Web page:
thro

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See also: thro' and -þro

English[edit]

Etymology 1[edit]

Preposition[edit]

thro

  1. (archaic) through
    • 1851, Montagu, The Psalms, in a New Version, Fitted to the Tunes Used in Churches: Psalm CVI
      He the Red Sea rebuk'd also,
      That it updrying fled:
      As thro a desert dry to go,
      Them thro the deeps He led.

Etymology 2[edit]

From Middle English thro, thra, from Old Norse þrár ‎(stubborn, obstinate, persevering), from Proto-Germanic *þrawaz ‎(obstinate), from Proto-Indo-European *ter- ‎(to grind, drill, turn).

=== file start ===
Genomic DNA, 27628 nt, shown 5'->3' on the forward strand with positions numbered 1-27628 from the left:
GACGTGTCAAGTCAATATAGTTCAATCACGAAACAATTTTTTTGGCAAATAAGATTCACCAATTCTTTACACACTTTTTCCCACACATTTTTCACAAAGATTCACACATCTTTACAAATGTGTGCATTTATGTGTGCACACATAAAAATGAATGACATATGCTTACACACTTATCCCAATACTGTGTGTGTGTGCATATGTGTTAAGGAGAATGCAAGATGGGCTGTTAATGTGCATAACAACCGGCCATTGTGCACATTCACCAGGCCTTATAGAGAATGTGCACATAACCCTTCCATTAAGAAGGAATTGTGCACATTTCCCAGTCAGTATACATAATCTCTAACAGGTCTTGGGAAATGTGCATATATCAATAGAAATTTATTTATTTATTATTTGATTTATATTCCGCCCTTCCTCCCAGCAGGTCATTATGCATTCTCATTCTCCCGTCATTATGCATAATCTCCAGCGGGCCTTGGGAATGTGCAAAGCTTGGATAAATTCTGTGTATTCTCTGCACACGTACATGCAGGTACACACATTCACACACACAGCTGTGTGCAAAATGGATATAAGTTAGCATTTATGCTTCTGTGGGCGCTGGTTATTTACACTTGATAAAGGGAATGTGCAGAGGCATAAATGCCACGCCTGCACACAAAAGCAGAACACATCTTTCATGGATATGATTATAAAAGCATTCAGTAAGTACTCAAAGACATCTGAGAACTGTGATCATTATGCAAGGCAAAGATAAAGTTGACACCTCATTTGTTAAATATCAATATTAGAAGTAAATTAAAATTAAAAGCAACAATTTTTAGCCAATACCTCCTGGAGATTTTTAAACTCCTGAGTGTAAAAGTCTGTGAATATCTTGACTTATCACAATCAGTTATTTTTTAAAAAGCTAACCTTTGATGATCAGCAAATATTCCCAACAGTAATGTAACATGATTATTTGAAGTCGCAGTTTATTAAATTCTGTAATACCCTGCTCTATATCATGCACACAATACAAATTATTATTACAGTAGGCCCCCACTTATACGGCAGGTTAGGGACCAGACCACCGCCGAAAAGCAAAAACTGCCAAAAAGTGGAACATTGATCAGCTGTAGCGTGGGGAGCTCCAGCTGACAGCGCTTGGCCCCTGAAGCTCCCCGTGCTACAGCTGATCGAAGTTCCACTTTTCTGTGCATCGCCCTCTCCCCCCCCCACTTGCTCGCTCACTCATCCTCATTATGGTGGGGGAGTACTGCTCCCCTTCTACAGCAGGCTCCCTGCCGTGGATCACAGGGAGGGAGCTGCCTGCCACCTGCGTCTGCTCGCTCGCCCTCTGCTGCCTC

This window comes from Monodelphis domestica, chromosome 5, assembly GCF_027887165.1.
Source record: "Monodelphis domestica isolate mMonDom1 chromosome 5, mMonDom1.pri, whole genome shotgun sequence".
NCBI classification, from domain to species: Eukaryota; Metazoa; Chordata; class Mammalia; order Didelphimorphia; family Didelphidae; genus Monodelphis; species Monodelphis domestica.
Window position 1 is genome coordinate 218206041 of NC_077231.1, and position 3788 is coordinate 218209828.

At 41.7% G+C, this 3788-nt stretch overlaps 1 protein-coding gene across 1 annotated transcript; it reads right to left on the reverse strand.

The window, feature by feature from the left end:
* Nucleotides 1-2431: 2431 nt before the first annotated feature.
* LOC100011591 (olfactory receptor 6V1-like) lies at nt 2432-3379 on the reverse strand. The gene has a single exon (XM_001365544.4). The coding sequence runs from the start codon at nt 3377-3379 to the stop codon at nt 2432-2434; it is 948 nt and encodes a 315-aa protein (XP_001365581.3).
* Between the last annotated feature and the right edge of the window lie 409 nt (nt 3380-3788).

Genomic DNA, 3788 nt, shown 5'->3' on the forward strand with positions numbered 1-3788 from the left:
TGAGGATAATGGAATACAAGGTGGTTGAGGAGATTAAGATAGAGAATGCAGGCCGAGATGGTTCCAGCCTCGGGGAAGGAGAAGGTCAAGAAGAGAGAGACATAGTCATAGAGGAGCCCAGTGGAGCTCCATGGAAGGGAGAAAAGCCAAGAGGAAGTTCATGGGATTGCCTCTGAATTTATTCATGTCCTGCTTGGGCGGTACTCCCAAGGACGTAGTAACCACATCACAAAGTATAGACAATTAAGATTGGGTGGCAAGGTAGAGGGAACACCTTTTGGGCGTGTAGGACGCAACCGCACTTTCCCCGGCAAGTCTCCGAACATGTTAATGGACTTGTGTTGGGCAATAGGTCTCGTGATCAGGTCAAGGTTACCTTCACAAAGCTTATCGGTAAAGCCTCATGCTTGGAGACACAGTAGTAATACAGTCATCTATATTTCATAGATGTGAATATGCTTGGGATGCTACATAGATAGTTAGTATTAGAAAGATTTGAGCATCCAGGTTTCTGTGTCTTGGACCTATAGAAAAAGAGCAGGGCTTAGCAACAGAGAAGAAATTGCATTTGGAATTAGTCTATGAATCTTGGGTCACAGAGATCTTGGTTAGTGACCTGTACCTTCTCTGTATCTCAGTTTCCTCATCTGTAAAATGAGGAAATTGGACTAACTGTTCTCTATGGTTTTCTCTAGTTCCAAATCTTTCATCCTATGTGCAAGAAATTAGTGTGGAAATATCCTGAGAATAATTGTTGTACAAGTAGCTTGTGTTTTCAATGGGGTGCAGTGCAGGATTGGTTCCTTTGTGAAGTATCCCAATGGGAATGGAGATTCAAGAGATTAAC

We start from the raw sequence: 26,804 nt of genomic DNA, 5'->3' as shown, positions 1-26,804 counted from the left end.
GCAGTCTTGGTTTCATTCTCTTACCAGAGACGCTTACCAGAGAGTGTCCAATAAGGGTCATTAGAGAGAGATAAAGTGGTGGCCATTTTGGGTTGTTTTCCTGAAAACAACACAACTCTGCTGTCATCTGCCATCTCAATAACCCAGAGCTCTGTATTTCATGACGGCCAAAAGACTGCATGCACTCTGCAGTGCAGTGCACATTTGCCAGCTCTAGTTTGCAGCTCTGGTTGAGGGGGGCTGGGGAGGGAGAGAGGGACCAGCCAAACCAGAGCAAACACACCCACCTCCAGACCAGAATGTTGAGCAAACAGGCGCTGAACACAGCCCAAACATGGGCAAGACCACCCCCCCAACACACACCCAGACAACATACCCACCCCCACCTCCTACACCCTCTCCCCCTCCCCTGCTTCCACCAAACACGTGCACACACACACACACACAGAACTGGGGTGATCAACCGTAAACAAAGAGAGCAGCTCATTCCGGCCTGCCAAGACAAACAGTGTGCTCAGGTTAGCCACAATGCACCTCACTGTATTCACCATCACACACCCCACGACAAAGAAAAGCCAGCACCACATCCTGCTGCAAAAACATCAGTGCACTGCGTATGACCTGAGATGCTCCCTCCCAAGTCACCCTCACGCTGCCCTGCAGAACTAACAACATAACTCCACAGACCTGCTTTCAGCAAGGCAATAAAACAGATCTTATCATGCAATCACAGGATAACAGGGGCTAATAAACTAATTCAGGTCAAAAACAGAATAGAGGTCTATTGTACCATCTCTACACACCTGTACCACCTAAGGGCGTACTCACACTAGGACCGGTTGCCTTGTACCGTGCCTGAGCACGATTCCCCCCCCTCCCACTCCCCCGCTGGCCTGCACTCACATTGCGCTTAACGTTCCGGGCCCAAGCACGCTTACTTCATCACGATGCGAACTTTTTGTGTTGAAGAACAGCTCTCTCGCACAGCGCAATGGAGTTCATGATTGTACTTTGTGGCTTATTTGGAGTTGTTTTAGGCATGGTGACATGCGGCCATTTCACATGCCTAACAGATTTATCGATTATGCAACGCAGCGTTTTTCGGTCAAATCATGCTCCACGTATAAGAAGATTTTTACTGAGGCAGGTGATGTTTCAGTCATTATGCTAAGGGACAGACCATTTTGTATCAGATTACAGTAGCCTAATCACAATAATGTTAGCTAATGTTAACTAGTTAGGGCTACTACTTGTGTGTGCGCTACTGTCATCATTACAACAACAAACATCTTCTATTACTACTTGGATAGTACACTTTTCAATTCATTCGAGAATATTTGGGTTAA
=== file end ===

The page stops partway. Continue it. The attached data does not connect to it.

Alternative forms[edit]

Adjective[edit]

thro ‎(comparative more thro, superlative most thro)

  1. Eagre; earnest; vehement.
  2. Bold.

Anagrams[edit]


Welsh[edit]

Noun[edit]

thro

  1. Aspirate mutation of tro.